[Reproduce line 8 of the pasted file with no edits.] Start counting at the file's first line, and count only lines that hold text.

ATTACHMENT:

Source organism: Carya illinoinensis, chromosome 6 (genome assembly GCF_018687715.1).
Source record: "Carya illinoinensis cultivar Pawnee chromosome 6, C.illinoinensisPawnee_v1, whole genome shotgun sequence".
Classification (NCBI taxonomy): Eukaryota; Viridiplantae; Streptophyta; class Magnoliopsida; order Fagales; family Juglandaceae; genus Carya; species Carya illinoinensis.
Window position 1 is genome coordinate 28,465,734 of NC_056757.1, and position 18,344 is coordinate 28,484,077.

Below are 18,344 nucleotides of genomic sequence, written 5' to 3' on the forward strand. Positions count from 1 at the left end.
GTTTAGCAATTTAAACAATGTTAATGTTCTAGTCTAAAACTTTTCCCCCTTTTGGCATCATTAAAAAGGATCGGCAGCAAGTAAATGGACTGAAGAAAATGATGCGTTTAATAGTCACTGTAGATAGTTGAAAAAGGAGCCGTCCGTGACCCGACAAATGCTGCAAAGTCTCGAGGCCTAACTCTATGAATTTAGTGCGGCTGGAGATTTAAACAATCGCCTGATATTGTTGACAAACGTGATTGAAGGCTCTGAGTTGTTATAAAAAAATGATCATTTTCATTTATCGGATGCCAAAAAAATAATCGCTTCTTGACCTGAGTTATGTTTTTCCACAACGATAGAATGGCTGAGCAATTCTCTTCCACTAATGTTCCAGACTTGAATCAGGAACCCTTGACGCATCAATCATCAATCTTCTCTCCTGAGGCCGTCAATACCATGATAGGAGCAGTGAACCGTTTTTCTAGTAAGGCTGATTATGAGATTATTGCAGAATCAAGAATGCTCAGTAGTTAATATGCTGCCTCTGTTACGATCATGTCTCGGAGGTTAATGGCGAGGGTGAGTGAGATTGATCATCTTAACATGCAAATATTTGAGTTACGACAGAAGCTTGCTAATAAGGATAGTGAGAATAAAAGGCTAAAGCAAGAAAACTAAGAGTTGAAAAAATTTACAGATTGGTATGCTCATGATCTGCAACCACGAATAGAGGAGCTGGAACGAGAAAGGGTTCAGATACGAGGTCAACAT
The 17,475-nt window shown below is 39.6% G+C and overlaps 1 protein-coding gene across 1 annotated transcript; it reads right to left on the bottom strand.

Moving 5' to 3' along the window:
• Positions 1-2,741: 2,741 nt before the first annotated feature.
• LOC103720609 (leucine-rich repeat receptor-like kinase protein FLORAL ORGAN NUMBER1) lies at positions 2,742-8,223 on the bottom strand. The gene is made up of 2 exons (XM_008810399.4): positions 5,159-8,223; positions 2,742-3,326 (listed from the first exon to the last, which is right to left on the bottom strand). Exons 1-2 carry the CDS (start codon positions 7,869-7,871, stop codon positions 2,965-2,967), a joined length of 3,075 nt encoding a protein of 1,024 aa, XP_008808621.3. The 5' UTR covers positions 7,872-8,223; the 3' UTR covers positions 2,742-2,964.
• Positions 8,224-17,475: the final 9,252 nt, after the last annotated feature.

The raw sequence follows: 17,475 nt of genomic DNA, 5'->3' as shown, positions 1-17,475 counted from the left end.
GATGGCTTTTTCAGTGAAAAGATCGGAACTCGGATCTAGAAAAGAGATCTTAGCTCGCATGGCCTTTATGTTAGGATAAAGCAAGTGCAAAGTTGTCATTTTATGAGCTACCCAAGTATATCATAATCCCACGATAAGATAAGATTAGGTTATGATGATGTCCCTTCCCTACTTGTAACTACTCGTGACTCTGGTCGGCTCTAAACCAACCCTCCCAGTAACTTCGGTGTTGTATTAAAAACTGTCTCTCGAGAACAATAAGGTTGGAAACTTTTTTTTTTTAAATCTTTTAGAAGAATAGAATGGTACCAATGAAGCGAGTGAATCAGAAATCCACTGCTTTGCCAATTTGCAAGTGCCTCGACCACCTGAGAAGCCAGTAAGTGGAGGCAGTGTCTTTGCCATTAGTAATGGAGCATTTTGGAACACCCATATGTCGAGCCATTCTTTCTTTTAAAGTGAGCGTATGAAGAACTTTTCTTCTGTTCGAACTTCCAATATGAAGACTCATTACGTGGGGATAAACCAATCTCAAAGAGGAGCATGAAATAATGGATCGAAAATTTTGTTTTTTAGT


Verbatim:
Moving 5' to 3' along the window: